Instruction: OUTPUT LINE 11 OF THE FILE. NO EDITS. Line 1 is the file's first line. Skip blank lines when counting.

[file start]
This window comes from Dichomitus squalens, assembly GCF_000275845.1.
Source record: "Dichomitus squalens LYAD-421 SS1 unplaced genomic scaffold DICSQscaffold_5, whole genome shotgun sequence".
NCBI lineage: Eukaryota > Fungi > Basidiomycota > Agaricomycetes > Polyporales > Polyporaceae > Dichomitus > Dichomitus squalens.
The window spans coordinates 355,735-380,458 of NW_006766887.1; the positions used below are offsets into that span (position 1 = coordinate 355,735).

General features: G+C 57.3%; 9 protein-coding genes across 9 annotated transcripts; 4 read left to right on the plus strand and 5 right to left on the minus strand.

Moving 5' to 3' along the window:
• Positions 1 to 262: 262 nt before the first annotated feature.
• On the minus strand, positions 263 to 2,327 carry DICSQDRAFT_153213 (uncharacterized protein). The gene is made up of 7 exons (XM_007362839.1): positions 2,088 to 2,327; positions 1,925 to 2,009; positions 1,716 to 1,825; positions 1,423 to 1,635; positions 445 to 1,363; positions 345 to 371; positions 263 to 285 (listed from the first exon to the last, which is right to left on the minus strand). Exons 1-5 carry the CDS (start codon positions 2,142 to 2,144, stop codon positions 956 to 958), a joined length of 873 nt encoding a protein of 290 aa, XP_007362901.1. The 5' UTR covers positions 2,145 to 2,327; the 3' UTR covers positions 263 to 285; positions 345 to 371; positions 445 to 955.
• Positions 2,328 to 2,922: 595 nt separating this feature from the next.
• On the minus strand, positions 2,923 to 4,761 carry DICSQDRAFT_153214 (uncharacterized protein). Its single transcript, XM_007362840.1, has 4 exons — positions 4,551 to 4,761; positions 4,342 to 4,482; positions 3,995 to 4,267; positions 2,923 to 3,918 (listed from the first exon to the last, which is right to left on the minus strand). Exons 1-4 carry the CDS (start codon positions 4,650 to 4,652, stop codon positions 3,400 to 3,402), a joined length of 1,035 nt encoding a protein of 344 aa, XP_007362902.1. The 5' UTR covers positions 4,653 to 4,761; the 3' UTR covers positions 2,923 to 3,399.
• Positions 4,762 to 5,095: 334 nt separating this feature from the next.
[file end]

• Positions 4,762 to 5,095: 334 nt separating this feature from the next.